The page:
Pacira announces data from EXPAREL clinical study presented at ASPS 2011 meeting

NewsGuard 100/100 Score

Pacira Pharmaceuticals, Inc. (Nasdaq: PCRX) today announced that the company's lead investigational product for postsurgical pain management, EXPAREL™ (bupivacaine liposome extended-release injectable suspension), was highlighted in the "Hot Topics in Plastic Surgery" panel at the annual scientific assembly of the American Society of Plastic Surgeons (ASPS) in Denver, Colo. In addition, new data demonstrating the long-term safety of EXPAREL following augmentation mammoplasty (breast augmentation) using silicone implants were presented during an oral session at ASPS.

Currently under review with the U.S. Food and Drug Administration, EXPAREL is an innovative long-acting bupivacaine that has been shown in multiple Phase 2 and Phase 3 clinical studies to provide prolonged postsurgical analgesia for up to 72 hours with a single-dose local administration at the surgical site. The drug combines bupivacaine with DepoFoam®, a proven product delivery technology that encapsulates medications and delivers them over a desired time period.

Richard A. Baxter, M.D., a practicing plastic surgeon in the Seattle area and former president of the Washington Society of Plastic Surgeons and the Northwest Society of Plastic Surgeons, presented an overview of EXPAREL, including the clinical efficacy data to date, at the "Hot Topics in Plastic Surgery" panel on Friday, September 23, 2011.

"Patient safety, comfort and satisfaction are of primary importance to surgeons and to the success of their practices," said Dr. Baxter. "The thought of postsurgical pain is one of the biggest impediments for patients considering elective operations such as cosmetic plastic surgery. Traditional opioid medications have a long list of drawbacks including nausea, constipation and inconsistent pain relief, so a new therapy like EXPAREL, which blocks the pain at its source for up to three days and potentially reduces the need for opioids, could be a game changer."

Also at ASPS, new data from a two-year observational study of EXPAREL following breast augmentation were presented during an oral session on Saturday, September 24, 2011. The study, a long-term follow-up of 94 subjects enrolled in prior Phase 2 and Phase 3 studies who underwent breast augmentation at multiple sites in the U.S. and received either bupivacaine or EXPAREL, evaluated patients from 13 to 24 months following surgery; new key finding include:

  • EXPAREL did not have any impact on normal healing in the presence of silicone breast implant material.
  • There was no meaningful difference in impact on breast appearance or implant material in the bupivacaine versus EXPAREL groups.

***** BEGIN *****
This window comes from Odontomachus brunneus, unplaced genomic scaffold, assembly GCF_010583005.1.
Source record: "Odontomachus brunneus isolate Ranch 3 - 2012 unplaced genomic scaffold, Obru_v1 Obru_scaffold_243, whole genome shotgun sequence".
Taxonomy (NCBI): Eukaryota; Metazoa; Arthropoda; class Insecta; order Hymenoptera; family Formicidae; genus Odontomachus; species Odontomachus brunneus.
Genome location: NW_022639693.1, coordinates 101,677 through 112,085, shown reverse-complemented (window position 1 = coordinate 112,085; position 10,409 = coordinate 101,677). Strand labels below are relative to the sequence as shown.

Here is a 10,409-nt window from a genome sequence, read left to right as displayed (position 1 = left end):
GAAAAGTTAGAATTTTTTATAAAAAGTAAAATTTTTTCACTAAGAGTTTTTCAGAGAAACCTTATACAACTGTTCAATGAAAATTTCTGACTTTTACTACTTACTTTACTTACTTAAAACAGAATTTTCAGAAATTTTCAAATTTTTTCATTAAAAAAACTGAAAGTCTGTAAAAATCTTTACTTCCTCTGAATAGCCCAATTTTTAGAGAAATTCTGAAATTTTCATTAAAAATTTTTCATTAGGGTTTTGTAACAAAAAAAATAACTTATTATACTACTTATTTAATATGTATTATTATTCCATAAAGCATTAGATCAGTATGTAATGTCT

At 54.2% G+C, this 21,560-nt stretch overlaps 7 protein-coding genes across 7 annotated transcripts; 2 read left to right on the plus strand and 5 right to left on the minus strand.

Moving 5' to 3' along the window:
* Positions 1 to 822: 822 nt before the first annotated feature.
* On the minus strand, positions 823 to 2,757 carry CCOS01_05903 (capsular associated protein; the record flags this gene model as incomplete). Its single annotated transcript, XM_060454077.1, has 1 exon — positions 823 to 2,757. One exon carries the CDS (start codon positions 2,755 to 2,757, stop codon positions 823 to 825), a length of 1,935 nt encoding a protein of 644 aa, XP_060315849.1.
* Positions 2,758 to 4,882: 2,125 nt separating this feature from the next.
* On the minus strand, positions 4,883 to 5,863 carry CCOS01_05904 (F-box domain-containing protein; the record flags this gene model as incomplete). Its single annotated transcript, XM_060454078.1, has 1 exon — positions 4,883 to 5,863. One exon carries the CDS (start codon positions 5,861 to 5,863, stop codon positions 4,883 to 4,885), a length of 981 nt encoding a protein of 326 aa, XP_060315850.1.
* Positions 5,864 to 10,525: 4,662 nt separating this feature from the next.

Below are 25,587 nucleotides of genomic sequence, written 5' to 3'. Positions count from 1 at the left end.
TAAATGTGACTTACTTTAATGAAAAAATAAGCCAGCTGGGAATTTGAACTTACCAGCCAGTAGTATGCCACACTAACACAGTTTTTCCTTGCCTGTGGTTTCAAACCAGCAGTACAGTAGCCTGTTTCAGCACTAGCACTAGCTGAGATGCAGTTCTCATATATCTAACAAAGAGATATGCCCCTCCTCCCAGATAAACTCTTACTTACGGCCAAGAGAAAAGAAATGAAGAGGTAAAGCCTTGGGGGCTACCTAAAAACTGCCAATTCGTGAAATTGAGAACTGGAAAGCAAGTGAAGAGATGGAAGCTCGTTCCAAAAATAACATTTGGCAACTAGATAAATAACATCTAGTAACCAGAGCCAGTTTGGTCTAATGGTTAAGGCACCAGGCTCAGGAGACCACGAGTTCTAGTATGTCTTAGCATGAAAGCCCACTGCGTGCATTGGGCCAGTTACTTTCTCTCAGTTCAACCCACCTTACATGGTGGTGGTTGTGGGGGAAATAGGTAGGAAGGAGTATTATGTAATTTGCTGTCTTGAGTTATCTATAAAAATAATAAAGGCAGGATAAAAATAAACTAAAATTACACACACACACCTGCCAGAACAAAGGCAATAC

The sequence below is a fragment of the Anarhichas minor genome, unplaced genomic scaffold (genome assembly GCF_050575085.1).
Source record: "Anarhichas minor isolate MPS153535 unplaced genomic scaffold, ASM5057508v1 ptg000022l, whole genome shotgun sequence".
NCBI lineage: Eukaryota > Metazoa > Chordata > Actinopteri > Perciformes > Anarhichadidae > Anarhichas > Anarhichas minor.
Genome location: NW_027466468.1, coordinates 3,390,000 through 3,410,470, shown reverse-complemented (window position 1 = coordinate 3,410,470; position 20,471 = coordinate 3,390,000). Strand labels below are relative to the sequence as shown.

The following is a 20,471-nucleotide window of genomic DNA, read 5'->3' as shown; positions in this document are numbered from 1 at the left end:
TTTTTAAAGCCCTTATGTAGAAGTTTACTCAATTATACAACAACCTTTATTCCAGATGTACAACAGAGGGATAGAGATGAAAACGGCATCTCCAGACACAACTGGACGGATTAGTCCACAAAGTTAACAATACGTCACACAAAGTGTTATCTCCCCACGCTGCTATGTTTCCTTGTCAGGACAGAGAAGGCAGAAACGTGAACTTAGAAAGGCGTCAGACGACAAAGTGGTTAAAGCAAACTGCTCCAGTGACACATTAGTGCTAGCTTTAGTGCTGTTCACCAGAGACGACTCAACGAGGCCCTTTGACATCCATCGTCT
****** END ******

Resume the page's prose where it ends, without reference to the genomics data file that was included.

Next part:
• Neither EXPAREL nor bupivacaine were associated with any serious adverse events, deaths or withdrawals from the study.

"EXPAREL represents a much needed advance in perioperative, site-specific pain relief therapies, and this study demonstrates the long-term safety profile of EXPAREL following breast augmentation," said Harold Minkowitz, M.D., the study's lead author and a staff anesthesiologist at Memorial Hermann Memorial City Medical Center in Houston, Texas. "After evaluating patients for up to two years after the procedure, we concluded that EXPAREL did not interfere with the patient's healing process or the integrity of the implant material, and was not associated with any late-stage adverse events."

According to the ASPS, breast augmentation has been the most performed cosmetic surgical procedure since 2006. In 2010, approximately 296,000 breast augmentations were performed, 60 percent of which used silicone implants. In the last decade, the number of breast augmentations performed has increased by 39 percent.

"We are pleased to present these data that reinforce the safety and efficacy of EXPAREL to the plastic surgeon community," said Dave Stack, president and chief executive officer of Pacira Pharmaceuticals, Inc. "Based upon our market research, we believe that plastic surgeons will have significant and immediate interest in the use of EXPAREL, should it be approved by the FDA later this year, for breast augmentation and abdominoplasty [tummy tuck] surgeries, a market that includes approximately one million annual procedures. Beyond this initial market opportunity, we believe that EXPAREL can address a significant, unmet medical need to provide long-acting non-opioid postsurgical pain relief in more than 24 million procedures per year in the U.S. alone."


The opinions expressed here are the views of the writer and do not necessarily reflect the views and opinions of News Medical.
Post a new comment

While we only use edited and approved content for Azthena answers, it may on occasions provide incorrect responses. Please confirm any data provided with the related suppliers or authors. We do not provide medical advice, if you search for medical information you must always consult a medical professional before acting on any information provided.

Your questions, but not your email details will be shared with OpenAI and retained for 30 days in accordance with their privacy principles.

Please do not ask questions that use sensitive or confidential information.

Read the full Terms & Conditions.

You might also like...
The efficacy of the Mediterranean diet on health outcomes in adults with cancer